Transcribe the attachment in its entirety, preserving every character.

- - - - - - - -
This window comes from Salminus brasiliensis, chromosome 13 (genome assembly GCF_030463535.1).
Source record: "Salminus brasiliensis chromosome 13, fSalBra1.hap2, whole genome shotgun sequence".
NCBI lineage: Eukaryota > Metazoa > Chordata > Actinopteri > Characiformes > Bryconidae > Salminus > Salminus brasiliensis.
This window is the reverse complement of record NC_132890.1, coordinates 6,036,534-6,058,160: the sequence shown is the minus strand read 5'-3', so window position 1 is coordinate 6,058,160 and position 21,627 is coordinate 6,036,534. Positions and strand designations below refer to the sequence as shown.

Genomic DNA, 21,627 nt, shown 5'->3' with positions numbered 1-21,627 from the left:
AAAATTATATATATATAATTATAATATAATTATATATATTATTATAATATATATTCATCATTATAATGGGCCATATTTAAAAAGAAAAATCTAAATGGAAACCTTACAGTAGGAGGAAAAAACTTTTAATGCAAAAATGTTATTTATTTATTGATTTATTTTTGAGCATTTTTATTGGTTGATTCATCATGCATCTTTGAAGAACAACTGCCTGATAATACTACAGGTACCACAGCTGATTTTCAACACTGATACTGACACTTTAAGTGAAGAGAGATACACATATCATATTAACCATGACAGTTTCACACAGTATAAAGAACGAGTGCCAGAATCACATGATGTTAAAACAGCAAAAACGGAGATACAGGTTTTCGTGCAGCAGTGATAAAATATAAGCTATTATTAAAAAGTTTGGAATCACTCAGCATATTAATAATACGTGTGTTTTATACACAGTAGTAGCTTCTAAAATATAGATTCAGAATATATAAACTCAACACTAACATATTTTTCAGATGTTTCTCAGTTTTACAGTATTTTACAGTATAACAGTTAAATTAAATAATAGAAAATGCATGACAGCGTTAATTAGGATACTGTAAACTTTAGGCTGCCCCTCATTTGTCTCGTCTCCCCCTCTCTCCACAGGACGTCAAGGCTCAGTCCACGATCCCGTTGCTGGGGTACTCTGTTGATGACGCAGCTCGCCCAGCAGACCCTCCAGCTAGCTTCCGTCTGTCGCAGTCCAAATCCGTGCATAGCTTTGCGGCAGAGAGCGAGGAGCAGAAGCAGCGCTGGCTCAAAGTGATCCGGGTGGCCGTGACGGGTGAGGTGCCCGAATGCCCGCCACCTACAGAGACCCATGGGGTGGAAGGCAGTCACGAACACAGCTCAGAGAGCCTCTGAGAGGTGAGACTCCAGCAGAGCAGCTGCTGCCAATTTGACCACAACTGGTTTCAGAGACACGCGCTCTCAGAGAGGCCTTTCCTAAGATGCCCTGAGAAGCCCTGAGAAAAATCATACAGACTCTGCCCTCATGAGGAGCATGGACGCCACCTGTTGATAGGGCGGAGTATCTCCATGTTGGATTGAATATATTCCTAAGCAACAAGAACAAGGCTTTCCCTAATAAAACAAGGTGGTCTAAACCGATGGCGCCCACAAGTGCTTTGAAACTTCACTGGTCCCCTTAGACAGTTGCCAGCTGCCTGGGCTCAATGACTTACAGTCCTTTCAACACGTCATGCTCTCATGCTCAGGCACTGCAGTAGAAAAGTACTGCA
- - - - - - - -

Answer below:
This window comes from Salminus brasiliensis, chromosome 13 (genome assembly GCF_030463535.1).
Source record: "Salminus brasiliensis chromosome 13, fSalBra1.hap2, whole genome shotgun sequence".
NCBI lineage: Eukaryota > Metazoa > Chordata > Actinopteri > Characiformes > Bryconidae > Salminus > Salminus brasiliensis.
This window is the reverse complement of record NC_132890.1, coordinates 6,036,534-6,058,160: the sequence shown is the minus strand read 5'-3', so window position 1 is coordinate 6,058,160 and position 21,627 is coordinate 6,036,534. Positions and strand designations below refer to the sequence as shown.

Genomic DNA, 21,627 nt, shown 5'->3' with positions numbered 1-21,627 from the left:
AAAATTATATATATATAATTATAATATAATTATATATATTATTATAATATATATTCATCATTATAATGGGCCATATTTAAAAAGAAAAATCTAAATGGAAACCTTACAGTAGGAGGAAAAAACTTTTAATGCAAAAATGTTATTTATTTATTGATTTATTTTTGAGCATTTTTATTGGTTGATTCATCATGCATCTTTGAAGAACAACTGCCTGATAATACTACAGGTACCACAGCTGATTTTCAACACTGATACTGACACTTTAAGTGAAGAGAGATACACATATCATATTAACCATGACAGTTTCACACAGTATAAAGAACGAGTGCCAGAATCACATGATGTTAAAACAGCAAAAACGGAGATACAGGTTTTCGTGCAGCAGTGATAAAATATAAGCTATTATTAAAAAGTTTGGAATCACTCAGCATATTAATAATACGTGTGTTTTATACACAGTAGTAGCTTCTAAAATATAGATTCAGAATATATAAACTCAACACTAACATATTTTTCAGATGTTTCTCAGTTTTACAGTATTTTACAGTATAACAGTTAAATTAAATAATAGAAAATGCATGACAGCGTTAATTAGGATACTGTAAACTTTAGGCTGCCCCTCATTTGTCTCGTCTCCCCCTCTCTCCACAGGACGTCAAGGCTCAGTCCACGATCCCGTTGCTGGGGTACTCTGTTGATGACGCAGCTCGCCCAGCAGACCCTCCAGCTAGCTTCCGTCTGTCGCAGTCCAAATCCGTGCATAGCTTTGCGGCAGAGAGCGAGGAGCAGAAGCAGCGCTGGCTCAAAGTGATCCGGGTGGCCGTGACGGGTGAGGTGCCCGAATGCCCGCCACCTACAGAGACCCATGGGGTGGAAGGCAGTCACGAACACAGCTCAGAGAGCCTCTGAGAGGTGAGACTCCAGCAGAGCAGCTGCTGCCAATTTGACCACAACTGGTTTCAGAGACACGCGCTCTCAGAGAGGCCTTTCCTAAGATGCCCTGAGAAGCCCTGAGAAAAATCATACAGACTCTGCCCTCATGAGGAGCATGGACGCCACCTGTTGATAGGGCGGAGTATCTCCATGTTGGATTGAATATATTCCTAAGCAACAAGAACAAGGCTTTCCCTAATAAAACAAGGTGGTCTAAACCGATGGCGCCCACAAGTGCTTTGAAACTTCACTGGTCCCCTTAGACAGTTGCCAGCTGCCTGGGCTCAATGACTTACAGTCCTTTCAACACGTCATGCTCTCATGCTCAGGCACTGCAGTAGAAAAGTACTGCA